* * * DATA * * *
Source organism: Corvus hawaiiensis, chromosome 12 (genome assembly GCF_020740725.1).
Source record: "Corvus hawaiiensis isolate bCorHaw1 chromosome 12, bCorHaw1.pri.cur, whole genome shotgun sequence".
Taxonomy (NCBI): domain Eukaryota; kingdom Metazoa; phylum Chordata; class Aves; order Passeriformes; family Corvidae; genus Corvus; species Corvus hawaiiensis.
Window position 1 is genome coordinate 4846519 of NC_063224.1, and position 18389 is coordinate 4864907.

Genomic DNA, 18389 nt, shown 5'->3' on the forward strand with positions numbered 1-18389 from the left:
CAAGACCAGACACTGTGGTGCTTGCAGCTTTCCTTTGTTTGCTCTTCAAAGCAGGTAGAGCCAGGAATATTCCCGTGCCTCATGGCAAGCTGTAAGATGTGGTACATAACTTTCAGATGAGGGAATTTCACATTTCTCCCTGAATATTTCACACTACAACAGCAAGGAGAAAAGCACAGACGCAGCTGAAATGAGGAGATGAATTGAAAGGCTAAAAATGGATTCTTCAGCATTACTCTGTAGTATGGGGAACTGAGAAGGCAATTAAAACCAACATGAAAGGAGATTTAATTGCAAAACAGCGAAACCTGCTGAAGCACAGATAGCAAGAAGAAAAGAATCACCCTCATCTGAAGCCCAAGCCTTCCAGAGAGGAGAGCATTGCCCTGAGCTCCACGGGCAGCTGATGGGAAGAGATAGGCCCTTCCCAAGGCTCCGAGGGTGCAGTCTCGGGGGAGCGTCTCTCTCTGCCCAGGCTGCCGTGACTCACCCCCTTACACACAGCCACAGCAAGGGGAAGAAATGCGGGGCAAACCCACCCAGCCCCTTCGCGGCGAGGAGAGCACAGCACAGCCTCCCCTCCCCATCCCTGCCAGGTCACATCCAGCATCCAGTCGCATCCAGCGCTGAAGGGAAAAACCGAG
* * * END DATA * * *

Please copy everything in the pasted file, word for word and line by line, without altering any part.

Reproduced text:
Source organism: Corvus hawaiiensis, chromosome 12 (genome assembly GCF_020740725.1).
Source record: "Corvus hawaiiensis isolate bCorHaw1 chromosome 12, bCorHaw1.pri.cur, whole genome shotgun sequence".
Taxonomy (NCBI): domain Eukaryota; kingdom Metazoa; phylum Chordata; class Aves; order Passeriformes; family Corvidae; genus Corvus; species Corvus hawaiiensis.
Window position 1 is genome coordinate 4846519 of NC_063224.1, and position 18389 is coordinate 4864907.

Genomic DNA, 18389 nt, shown 5'->3' on the forward strand with positions numbered 1-18389 from the left:
CAAGACCAGACACTGTGGTGCTTGCAGCTTTCCTTTGTTTGCTCTTCAAAGCAGGTAGAGCCAGGAATATTCCCGTGCCTCATGGCAAGCTGTAAGATGTGGTACATAACTTTCAGATGAGGGAATTTCACATTTCTCCCTGAATATTTCACACTACAACAGCAAGGAGAAAAGCACAGACGCAGCTGAAATGAGGAGATGAATTGAAAGGCTAAAAATGGATTCTTCAGCATTACTCTGTAGTATGGGGAACTGAGAAGGCAATTAAAACCAACATGAAAGGAGATTTAATTGCAAAACAGCGAAACCTGCTGAAGCACAGATAGCAAGAAGAAAAGAATCACCCTCATCTGAAGCCCAAGCCTTCCAGAGAGGAGAGCATTGCCCTGAGCTCCACGGGCAGCTGATGGGAAGAGATAGGCCCTTCCCAAGGCTCCGAGGGTGCAGTCTCGGGGGAGCGTCTCTCTCTGCCCAGGCTGCCGTGACTCACCCCCTTACACACAGCCACAGCAAGGGGAAGAAATGCGGGGCAAACCCACCCAGCCCCTTCGCGGCGAGGAGAGCACAGCACAGCCTCCCCTCCCCATCCCTGCCAGGTCACATCCAGCATCCAGTCGCATCCAGCGCTGAAGGGAAAAACCGAG